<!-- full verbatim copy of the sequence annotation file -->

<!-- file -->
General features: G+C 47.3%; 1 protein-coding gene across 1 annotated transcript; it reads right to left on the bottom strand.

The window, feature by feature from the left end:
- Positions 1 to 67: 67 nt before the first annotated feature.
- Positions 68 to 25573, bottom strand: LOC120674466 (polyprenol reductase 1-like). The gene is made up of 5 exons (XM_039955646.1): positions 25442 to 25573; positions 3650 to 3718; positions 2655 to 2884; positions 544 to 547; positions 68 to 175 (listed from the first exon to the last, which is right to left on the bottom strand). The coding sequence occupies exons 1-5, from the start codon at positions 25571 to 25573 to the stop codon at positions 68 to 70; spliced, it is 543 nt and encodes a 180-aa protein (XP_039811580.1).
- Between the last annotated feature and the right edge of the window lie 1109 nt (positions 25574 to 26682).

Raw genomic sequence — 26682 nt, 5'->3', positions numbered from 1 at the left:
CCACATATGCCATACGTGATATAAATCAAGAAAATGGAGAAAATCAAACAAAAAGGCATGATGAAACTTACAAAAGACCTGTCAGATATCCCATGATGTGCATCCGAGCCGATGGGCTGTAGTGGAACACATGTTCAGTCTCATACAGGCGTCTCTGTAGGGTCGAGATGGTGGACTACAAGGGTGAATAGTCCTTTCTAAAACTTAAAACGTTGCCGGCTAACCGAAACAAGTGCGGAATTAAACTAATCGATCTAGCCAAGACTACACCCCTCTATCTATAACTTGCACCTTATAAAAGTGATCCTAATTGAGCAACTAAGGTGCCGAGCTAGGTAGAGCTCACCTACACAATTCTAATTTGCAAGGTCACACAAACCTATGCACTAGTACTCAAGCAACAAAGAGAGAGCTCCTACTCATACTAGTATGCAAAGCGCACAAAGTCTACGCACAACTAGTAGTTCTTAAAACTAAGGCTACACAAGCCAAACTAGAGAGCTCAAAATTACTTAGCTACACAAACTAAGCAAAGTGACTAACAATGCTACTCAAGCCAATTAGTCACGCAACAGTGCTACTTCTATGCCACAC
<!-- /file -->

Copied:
General features: G+C 47.3%; 1 protein-coding gene across 1 annotated transcript; it reads right to left on the bottom strand.

The window, feature by feature from the left end:
- Positions 1 to 67: 67 nt before the first annotated feature.
- Positions 68 to 25573, bottom strand: LOC120674466 (polyprenol reductase 1-like). The gene is made up of 5 exons (XM_039955646.1): positions 25442 to 25573; positions 3650 to 3718; positions 2655 to 2884; positions 544 to 547; positions 68 to 175 (listed from the first exon to the last, which is right to left on the bottom strand). The coding sequence occupies exons 1-5, from the start codon at positions 25571 to 25573 to the stop codon at positions 68 to 70; spliced, it is 543 nt and encodes a 180-aa protein (XP_039811580.1).
- Between the last annotated feature and the right edge of the window lie 1109 nt (positions 25574 to 26682).

Raw genomic sequence — 26682 nt, 5'->3', positions numbered from 1 at the left:
CCACATATGCCATACGTGATATAAATCAAGAAAATGGAGAAAATCAAACAAAAAGGCATGATGAAACTTACAAAAGACCTGTCAGATATCCCATGATGTGCATCCGAGCCGATGGGCTGTAGTGGAACACATGTTCAGTCTCATACAGGCGTCTCTGTAGGGTCGAGATGGTGGACTACAAGGGTGAATAGTCCTTTCTAAAACTTAAAACGTTGCCGGCTAACCGAAACAAGTGCGGAATTAAACTAATCGATCTAGCCAAGACTACACCCCTCTATCTATAACTTGCACCTTATAAAAGTGATCCTAATTGAGCAACTAAGGTGCCGAGCTAGGTAGAGCTCACCTACACAATTCTAATTTGCAAGGTCACACAAACCTATGCACTAGTACTCAAGCAACAAAGAGAGAGCTCCTACTCATACTAGTATGCAAAGCGCACAAAGTCTACGCACAACTAGTAGTTCTTAAAACTAAGGCTACACAAGCCAAACTAGAGAGCTCAAAATTACTTAGCTACACAAACTAAGCAAAGTGACTAACAATGCTACTCAAGCCAATTAGTCACGCAACAGTGCTACTTCTATGCCACAC